A-Level and AS-Level results come out on Thursday, and we’re expecting to see some big changes. Here are four things to look out for.

1. We’re expecting to see a decrease in maths A-Level entries in England…

Maths – the most popular A-Level, with more than 90,000 entries in England last year – has seen increasing entry numbers in recent years. We’re expecting that to have gone into reverse in 2019, however.

The exams regulator for England, Ofqual, publishes provisional data on A-Level entries in May. While this doesn’t take into account late entries, it give a fairly good idea of changes in entry numbers from one year to the next.

A note on coverage

Unless otherwise stated, figures in this post relate to England only – though results for Wales and Northern Ireland will also be published on Thursday.

The figures suggest a decrease of a little more than 5% in maths entries between 2018 and 2019. This does need to be seen in the context of a fall of around 3% in the 18-year-old population – but it would mean a reversal of the upward trend of recent years, visible in the chart above.

There had been warning from the Mathematics Association, among others, that the ‘big, fat’ maths GCSE – which this year’s cohort of A-Level students would have been the first to sit – would lead to a drop in entries. The loss of AS-Levels to all intents and purposes (more on which below) is also likely to have also contributed to there being fewer maths A-Level entries.

2. …and an even bigger decrease in English language entries

The number of English language A-Level entries dropped markedly – by 14.8% in England – last year, and we’re expecting it to have done so again this year. The provisional Ofqual data suggests a fall of more than 22.5%.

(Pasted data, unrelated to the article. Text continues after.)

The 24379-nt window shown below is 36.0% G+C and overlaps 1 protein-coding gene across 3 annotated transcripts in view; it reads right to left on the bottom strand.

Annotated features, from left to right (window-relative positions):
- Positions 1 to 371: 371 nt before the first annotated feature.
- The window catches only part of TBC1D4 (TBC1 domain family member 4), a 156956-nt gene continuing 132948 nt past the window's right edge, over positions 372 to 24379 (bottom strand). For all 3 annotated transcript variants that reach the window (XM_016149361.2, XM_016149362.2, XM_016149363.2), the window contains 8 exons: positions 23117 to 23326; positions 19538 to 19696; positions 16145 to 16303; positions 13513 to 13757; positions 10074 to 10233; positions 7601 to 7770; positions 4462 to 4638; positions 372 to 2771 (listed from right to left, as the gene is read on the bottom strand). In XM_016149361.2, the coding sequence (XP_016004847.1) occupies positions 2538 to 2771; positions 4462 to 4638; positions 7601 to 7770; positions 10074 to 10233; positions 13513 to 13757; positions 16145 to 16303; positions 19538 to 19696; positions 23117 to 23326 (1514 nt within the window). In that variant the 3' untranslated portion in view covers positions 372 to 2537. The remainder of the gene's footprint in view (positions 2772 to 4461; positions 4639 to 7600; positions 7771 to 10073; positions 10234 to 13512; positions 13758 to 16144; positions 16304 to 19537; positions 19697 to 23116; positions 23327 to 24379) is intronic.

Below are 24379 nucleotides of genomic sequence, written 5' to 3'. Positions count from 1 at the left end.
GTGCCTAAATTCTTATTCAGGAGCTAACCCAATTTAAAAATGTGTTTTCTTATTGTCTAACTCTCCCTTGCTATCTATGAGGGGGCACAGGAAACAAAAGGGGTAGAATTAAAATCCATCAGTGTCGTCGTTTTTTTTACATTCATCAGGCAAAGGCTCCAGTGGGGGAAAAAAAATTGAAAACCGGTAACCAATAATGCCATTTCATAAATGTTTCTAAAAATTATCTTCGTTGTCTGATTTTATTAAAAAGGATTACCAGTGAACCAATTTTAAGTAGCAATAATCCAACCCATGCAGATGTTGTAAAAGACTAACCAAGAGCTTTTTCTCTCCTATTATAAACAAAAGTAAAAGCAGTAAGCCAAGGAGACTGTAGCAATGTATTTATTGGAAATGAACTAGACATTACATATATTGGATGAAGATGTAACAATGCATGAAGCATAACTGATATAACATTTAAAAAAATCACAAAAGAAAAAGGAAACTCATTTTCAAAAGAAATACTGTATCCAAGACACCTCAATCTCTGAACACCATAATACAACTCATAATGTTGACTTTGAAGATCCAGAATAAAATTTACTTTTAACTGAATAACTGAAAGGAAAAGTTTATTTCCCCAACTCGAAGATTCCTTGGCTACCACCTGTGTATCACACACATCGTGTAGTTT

English language isn’t a mass-entry subject at A-Level – there were fewer than 20,000 entries in England last year – but nonetheless it’s one that will always attract attention.

What might explain this fall in entries?

A switch to STEM subjects is likely to be at least part of the explanation. While maths entries are likely to be down, the provisional figures show entries in the sciences up by healthy amounts (discussed further below), as they were last year.

So efforts by policymakers to increase the uptake of STEM subjects might explain in part the decrease in English language entries.

And there are other subjects such as business studies, politics, psychology, and sociology that all seem to be growing in popularity.

3. Science entries will be up, with languages stabilising

Briefly, the provisional Ofqual data suggests a few other interesting trends. Entries in the sciences all look to be up in England – biology and chemistry by around 9%; physics by more like 3%. Again, that’s against a backdrop of a smaller 18-year-old population than last year.

It also looks like a fall in the overall number of French, German and Spanish entries in recent years has been arrested. If the Ofqual numbers are borne out, when looked at together, entry numbers in the three subjects will be broadly the same as last year.

4. AS-Level entries are now down to fewer than 150,000 in England

Finally, it looks like there are going to have been fewer than 150,000 AS-Level entries in England this summer. Provisional figures put the number at around 120,000.

As recently as 2015 there were 10 times this number of entries in England, as the chart below shows. From the following year, though, numbers started to decline markedly, as AS-Levels in the first subjects to be reformed ceased counting towards A-Level grades.

We’ll be publishing live analysis of this year’s A-Level results from 9.30am on Thursday. Sign up to our mailing list to be notified about these blogposts, or check back here on the day.

In the meantime, take a look at our microsite, which allows you to explore trends in A-Level and AS-Level entries and attainment yourself. We’ll be adding 2019 data at 9.30am on Thursday.